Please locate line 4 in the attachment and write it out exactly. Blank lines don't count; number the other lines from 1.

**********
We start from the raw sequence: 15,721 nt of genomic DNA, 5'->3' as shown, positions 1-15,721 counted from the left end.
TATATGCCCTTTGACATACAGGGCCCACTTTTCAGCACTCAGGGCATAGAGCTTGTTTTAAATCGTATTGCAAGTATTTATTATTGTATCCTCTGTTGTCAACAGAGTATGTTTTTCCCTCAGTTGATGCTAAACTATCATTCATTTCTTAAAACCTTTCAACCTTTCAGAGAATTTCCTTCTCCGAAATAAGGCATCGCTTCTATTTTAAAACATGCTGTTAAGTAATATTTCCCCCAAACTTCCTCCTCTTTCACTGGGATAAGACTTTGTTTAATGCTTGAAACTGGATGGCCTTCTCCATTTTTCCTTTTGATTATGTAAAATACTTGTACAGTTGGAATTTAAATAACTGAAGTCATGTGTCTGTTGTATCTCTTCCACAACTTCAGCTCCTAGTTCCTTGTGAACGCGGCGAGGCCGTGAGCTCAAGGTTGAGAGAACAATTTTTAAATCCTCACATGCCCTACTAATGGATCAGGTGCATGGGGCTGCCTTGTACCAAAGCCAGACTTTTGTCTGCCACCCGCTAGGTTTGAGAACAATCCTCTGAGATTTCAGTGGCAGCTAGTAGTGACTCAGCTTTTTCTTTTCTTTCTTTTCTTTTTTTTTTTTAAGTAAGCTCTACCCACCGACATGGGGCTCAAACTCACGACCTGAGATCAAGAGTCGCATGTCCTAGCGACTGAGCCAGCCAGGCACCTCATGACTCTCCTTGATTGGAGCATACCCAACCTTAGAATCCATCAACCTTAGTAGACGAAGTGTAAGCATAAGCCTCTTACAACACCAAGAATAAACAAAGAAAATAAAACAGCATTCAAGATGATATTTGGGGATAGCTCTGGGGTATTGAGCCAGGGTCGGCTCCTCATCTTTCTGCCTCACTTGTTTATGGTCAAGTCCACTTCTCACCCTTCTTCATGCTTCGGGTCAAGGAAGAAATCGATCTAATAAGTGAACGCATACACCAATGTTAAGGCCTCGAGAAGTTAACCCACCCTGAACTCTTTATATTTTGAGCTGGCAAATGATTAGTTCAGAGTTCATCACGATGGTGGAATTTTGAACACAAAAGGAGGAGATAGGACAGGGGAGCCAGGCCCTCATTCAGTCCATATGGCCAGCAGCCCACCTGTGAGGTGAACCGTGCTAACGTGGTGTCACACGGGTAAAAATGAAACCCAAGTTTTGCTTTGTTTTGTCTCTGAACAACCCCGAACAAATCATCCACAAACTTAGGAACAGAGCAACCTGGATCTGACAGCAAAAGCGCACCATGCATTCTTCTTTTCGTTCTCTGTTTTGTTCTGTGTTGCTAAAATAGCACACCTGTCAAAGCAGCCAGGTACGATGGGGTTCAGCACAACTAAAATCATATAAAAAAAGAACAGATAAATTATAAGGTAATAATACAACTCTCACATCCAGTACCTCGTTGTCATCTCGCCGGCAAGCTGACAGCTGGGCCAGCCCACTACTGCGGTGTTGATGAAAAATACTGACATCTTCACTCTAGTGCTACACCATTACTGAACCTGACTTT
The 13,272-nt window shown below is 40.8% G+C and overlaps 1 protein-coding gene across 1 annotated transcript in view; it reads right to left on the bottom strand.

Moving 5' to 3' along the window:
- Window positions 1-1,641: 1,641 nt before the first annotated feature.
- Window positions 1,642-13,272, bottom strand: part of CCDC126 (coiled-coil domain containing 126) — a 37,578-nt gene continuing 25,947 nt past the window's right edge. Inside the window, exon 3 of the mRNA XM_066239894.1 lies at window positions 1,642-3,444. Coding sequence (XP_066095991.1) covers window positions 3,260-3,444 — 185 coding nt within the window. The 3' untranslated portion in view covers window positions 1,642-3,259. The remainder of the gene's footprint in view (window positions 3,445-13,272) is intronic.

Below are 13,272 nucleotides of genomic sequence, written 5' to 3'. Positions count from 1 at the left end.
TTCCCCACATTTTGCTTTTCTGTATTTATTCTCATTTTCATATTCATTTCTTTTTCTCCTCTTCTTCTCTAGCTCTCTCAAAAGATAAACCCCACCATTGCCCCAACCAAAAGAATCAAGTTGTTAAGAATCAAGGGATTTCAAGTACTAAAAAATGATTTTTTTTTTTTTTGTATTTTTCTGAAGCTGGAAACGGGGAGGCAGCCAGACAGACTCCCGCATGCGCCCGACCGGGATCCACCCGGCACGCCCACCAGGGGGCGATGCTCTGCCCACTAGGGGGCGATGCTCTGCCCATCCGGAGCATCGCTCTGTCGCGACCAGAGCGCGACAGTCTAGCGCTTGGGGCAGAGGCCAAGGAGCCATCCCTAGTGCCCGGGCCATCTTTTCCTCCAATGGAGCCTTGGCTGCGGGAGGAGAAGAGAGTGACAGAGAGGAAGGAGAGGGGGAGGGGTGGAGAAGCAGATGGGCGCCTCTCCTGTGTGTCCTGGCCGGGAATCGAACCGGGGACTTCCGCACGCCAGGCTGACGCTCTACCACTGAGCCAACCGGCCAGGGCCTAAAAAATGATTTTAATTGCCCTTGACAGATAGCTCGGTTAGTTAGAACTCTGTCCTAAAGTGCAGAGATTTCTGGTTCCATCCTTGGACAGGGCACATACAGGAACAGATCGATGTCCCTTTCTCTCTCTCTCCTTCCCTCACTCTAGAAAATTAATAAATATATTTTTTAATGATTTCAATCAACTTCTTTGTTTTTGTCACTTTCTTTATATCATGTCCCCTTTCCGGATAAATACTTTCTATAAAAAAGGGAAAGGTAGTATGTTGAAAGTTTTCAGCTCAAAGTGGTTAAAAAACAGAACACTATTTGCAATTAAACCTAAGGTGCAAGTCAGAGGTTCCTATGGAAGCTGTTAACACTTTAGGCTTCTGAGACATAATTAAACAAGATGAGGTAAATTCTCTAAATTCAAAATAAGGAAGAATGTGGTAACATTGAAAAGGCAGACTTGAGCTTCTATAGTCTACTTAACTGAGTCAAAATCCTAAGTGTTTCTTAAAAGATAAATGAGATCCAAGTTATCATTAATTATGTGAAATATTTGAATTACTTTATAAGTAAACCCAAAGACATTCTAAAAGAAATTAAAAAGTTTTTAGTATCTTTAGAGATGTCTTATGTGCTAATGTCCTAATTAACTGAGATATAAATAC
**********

Moving 5' to 3' along the window: